--dbms_output.put_line('in r_po_id: ' || to_char(r_po_id.count));
--EXIT WHEN c_bkup_po_items%NOTFOUND;
--end loop;

close c_bkup_po_items;

forall i IN 1..r_items.count SAVE EXCEPTIONS
update myTable2
set item_price = r_items(i)
where po_id = r_po_id(i)
and inventory_id = r_inv_id(i)
and line = r_line(i);
--and item_price != r_items(i);

DBMS_OUTPUT.PUT_LINE(TO_CHAR(SQL%ROWCOUNT) || ' rows updated.');
COMMIT;
v_end := DBMS_UTILITY.get_time;
dbms_output.put_line('Total time: ' || to_char(v_end - v_start));

EXCEPTION
WHEN NO_DATA_FOUND THEN
dbms_output.put_line('Cannot found the data');
ROLLBACK;
WHEN OTHERS THEN
dbms_output.put_line('Error: ' || SQLCODE || ' - ' || SQLERRM);
for j in 1..SQL%bulk_exceptions.count
loop
dbms_output.put_line(sql%bulk_exceptions(j).error_index || ', ' ||
sqlerrm(-sql%bulk_exceptions(j).error_code));
end loop;
ROLLBACK;
END;


I'm following the example of the links but I'm in the same situation.

Greetings cool.gif

QUOTE (burleson @ Jul 28 2008, 10:13 PM) *
Hi Mike,

>> All this works fine, but it's take a lot of time.

I agree, that's way too slow, even for a PC.

- What type of server are you running, and on what OS?

- How long did it take wuith a standard SQL update statement?

- Can you post the execution plan for this update?

Usually, slow performance of FORALL is due to a missing index, or some other weirdness where each update does too much I/O, but your programmign logic looks suspicous.

If you don't already have it, get Dr. Halls book on PL/SQL tuning:

http://www.rampant-books.com/book_2006_1_plsql_tune.htm

And look at Kent Crotty's example of using FORALL:

http://www.dba-oracle.com/oracle_news/news...ance_insert.htm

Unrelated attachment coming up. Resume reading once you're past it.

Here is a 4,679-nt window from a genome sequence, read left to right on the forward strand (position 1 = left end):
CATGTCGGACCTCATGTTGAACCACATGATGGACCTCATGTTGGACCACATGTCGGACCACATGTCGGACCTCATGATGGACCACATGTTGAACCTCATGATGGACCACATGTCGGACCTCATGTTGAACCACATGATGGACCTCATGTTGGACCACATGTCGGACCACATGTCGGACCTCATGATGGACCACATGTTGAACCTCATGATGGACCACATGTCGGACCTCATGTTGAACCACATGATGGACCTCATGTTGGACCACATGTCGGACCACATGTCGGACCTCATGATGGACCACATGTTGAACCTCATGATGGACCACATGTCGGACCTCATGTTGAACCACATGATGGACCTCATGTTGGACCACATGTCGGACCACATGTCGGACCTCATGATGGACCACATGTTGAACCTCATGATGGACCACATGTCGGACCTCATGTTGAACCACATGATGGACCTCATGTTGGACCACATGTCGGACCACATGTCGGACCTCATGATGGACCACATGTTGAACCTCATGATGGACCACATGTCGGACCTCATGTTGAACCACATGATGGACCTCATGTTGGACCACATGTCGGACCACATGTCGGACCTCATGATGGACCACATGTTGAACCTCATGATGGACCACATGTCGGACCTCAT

************************************************************

>> For update 550 rows I had to wait 45 minutes

Here are some notes on tuning Oracle updates:

http://www.dba-oracle.com/t_efficient_upda...ql_dml_tips.htm

************************************************************
>> For update 550 rows I had to wait 45 minutes and I need to update 564371 rows.

That impossible! If you updated 550 rows, that's how many rows are changed.

Can you elaborate on what you mean here?

Did you mean "touched" all the rows?


FETCH myCursor INTO v_column1, v_column2, v_column3;


Are you filtering this, or sucking-in the whole table?

Remember, FORALL and BULK COLLECT are NOT intended to replace standard SQL updates.
burleson
Hi Mike,

>> I've a computer with Windows XP Proffesional and an Intel Core Due and 2.00 GB of RAM.

That's not much of a server. Is this a production system, or are you a student?

*********************************************************

>> This is my execution plan:

No, that not an execution plan! The execution plan reveals the details of the internal update steps:

http://www.dba-oracle.com/t_sql_execution_plan_tips.htm

In SQL*Plus, just issue "set autotrace on" and re-run it. That will give us a good clue what's up.

**********************************************************

>> CURSOR c_bkup_po_items IS
SELECT number1, number2, number3, number4 FROM myTable where rownum <= 550;

The idea is to only select the rows that you want to update. If you suck-in the whole table, of course it;s going to take longer than a standard update!